How to Innovate When Platforms Won't Stop Moving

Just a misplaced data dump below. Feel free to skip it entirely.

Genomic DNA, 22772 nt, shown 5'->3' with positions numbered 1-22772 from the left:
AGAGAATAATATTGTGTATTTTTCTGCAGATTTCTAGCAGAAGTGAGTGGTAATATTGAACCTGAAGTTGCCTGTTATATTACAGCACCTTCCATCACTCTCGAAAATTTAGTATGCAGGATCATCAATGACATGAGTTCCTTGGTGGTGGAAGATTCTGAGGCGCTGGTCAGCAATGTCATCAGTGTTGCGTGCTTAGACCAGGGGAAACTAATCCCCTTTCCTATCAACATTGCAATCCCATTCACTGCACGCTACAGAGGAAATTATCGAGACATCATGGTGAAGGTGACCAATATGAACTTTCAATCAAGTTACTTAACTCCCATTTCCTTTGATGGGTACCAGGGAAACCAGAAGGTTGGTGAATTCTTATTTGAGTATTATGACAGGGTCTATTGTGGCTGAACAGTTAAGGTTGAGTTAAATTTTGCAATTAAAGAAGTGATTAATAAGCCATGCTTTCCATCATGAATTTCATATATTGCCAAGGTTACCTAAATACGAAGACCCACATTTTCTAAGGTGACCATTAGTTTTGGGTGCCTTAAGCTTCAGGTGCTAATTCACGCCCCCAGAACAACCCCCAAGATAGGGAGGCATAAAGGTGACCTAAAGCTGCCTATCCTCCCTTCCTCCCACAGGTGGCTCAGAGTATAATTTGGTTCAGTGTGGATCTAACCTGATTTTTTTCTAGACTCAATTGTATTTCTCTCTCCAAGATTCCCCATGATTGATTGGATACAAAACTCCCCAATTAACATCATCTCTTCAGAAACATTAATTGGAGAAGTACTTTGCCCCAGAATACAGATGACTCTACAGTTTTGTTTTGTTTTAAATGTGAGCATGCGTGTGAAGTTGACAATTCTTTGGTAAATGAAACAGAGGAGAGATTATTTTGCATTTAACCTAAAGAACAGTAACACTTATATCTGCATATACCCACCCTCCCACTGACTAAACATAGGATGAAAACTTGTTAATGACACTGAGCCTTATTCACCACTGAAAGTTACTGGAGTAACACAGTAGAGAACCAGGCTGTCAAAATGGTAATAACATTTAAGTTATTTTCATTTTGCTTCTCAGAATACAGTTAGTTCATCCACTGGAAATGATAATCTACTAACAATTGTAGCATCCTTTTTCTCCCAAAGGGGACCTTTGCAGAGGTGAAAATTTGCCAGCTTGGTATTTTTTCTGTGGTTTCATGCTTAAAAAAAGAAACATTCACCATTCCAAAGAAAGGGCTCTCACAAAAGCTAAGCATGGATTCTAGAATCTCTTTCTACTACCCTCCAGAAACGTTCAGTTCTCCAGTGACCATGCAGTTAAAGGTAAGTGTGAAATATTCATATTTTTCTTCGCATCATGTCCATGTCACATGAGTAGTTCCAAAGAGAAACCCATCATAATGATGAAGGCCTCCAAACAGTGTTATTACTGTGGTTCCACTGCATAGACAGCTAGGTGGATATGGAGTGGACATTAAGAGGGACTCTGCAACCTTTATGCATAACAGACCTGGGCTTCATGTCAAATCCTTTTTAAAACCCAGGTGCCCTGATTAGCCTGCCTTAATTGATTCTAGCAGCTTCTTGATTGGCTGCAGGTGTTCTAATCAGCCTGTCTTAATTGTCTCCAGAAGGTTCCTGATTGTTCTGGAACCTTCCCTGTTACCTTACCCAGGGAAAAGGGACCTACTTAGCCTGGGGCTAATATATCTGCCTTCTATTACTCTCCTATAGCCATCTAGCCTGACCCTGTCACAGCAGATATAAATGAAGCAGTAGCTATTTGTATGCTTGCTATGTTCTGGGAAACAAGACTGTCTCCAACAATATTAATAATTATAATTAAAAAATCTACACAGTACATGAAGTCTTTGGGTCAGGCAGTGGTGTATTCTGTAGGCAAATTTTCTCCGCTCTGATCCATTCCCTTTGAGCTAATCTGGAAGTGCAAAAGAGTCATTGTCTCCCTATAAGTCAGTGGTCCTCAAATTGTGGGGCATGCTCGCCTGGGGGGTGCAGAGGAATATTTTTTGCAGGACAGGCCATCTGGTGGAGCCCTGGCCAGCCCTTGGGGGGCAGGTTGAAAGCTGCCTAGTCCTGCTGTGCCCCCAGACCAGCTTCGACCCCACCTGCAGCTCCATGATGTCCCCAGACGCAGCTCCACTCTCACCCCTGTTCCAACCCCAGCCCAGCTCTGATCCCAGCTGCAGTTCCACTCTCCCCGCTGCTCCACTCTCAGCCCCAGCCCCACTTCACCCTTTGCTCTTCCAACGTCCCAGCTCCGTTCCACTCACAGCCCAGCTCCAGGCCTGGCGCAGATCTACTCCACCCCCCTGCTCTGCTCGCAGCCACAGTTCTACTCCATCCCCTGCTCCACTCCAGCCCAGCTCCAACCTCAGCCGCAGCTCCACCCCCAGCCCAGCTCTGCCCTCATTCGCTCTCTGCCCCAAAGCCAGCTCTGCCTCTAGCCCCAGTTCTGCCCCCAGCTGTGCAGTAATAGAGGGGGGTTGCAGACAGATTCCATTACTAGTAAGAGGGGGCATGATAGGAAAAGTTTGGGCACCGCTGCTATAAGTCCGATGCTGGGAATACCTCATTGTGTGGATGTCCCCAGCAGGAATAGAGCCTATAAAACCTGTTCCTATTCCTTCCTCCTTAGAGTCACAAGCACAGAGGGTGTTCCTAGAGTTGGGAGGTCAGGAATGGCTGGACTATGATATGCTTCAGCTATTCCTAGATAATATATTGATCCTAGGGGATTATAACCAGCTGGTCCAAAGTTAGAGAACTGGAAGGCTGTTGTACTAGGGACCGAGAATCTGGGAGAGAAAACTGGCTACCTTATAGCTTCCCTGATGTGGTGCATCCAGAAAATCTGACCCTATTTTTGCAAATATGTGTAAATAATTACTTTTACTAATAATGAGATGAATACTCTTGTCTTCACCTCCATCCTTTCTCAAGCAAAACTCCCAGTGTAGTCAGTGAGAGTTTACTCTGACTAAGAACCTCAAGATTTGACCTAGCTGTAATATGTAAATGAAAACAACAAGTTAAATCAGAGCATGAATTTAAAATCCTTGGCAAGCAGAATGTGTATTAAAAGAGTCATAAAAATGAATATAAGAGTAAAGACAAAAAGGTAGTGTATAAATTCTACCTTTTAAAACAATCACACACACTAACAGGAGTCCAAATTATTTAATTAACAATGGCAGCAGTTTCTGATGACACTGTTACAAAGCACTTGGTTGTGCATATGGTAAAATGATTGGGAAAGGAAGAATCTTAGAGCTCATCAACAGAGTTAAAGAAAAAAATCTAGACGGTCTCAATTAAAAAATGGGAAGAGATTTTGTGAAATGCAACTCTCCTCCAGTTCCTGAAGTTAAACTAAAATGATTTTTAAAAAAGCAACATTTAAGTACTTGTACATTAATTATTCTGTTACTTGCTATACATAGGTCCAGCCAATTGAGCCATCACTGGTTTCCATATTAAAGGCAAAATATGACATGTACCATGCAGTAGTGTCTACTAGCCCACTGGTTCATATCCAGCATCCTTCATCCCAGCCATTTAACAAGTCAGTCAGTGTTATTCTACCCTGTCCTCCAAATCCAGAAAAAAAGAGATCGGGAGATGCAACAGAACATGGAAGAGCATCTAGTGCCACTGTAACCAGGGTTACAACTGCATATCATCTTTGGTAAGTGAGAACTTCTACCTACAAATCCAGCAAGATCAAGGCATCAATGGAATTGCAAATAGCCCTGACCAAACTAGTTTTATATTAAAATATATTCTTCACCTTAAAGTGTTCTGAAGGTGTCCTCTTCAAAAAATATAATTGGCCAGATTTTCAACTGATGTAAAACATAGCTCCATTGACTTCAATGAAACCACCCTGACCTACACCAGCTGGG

In most management literature, the ideas that are fashionable are the ideas you haven't heard before. We consume them even though what we really want is insight. For the past three decades, Michael Cusumano, MIT Sloan School of Management professor of management and author of Staying Power: Six Enduring Principles for Managing Strategy & ; Innovation in an Uncertain World (Oxford University Press, 2010), has explored industries and markets that have produced as much management fashion as any: Japan in the 1980s, the Internet in the 1990s, the platform-driven business model transformations of the last decade. In this interview, Cusumano discusses characteristics that will help guide companies through disruptive transitions. One characteristic he highlights is agility (which he breaks down into four principles: capabilities rather than just strategy; pull rather than just push concepts and systems; economies of scope rather than just scale; and an emphasis on flexibility rather than just efficiency). Another is deep, differentiating capabilities, which he says can be found in processes (such as supply-chain management) as well as in more tangible skills like product engineering. Such characteristics have enabled companies such as IBM and Apple to manage transitions or reinvent themselves. Apple, for example, evolved from being a product company that tried to control everything and nearly went bankrupt to a more successful company with multiple platforms. Cusumano points to two trends that emerged over the last several decades: the rising importance of industrywide platforms as opposed to stand-alone products, and another he calls "servitization," which is when things that were once products become services. The automobile, he notes, has emerged as a platform for everything from loans, leases and lifetime warranties to navigation technologies, Webbased services and movies for the kids in the back seat. Major change is also occurring in the music industry, where people are more inclined to pay for a subscription than the music itself. Whether this shift will also take hold in the newspaper, magazine and book publishing industries remains to be seen.